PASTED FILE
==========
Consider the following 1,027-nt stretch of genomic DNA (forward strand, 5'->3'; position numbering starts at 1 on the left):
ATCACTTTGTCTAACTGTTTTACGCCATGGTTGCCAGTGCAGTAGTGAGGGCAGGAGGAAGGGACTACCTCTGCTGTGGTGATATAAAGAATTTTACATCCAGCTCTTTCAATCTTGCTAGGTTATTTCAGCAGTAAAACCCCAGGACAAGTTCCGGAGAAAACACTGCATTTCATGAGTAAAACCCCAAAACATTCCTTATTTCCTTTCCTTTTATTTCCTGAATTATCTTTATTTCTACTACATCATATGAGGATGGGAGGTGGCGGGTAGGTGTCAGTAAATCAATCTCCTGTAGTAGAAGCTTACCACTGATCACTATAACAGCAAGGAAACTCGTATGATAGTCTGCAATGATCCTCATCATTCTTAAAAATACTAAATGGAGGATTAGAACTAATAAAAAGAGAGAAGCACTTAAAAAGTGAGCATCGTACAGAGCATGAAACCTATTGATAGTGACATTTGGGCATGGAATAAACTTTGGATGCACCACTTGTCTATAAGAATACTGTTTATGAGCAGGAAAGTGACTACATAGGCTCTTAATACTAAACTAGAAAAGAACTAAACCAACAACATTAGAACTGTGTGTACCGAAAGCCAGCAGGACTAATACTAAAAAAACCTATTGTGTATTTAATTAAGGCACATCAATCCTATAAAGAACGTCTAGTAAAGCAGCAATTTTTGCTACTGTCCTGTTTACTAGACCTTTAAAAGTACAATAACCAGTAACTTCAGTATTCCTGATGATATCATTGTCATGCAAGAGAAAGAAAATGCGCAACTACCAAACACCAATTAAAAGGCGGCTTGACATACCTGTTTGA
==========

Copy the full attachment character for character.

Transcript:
Consider the following 1,027-nt stretch of genomic DNA (forward strand, 5'->3'; position numbering starts at 1 on the left):
ATCACTTTGTCTAACTGTTTTACGCCATGGTTGCCAGTGCAGTAGTGAGGGCAGGAGGAAGGGACTACCTCTGCTGTGGTGATATAAAGAATTTTACATCCAGCTCTTTCAATCTTGCTAGGTTATTTCAGCAGTAAAACCCCAGGACAAGTTCCGGAGAAAACACTGCATTTCATGAGTAAAACCCCAAAACATTCCTTATTTCCTTTCCTTTTATTTCCTGAATTATCTTTATTTCTACTACATCATATGAGGATGGGAGGTGGCGGGTAGGTGTCAGTAAATCAATCTCCTGTAGTAGAAGCTTACCACTGATCACTATAACAGCAAGGAAACTCGTATGATAGTCTGCAATGATCCTCATCATTCTTAAAAATACTAAATGGAGGATTAGAACTAATAAAAAGAGAGAAGCACTTAAAAAGTGAGCATCGTACAGAGCATGAAACCTATTGATAGTGACATTTGGGCATGGAATAAACTTTGGATGCACCACTTGTCTATAAGAATACTGTTTATGAGCAGGAAAGTGACTACATAGGCTCTTAATACTAAACTAGAAAAGAACTAAACCAACAACATTAGAACTGTGTGTACCGAAAGCCAGCAGGACTAATACTAAAAAAACCTATTGTGTATTTAATTAAGGCACATCAATCCTATAAAGAACGTCTAGTAAAGCAGCAATTTTTGCTACTGTCCTGTTTACTAGACCTTTAAAAGTACAATAACCAGTAACTTCAGTATTCCTGATGATATCATTGTCATGCAAGAGAAAGAAAATGCGCAACTACCAAACACCAATTAAAAGGCGGCTTGACATACCTGTTTGA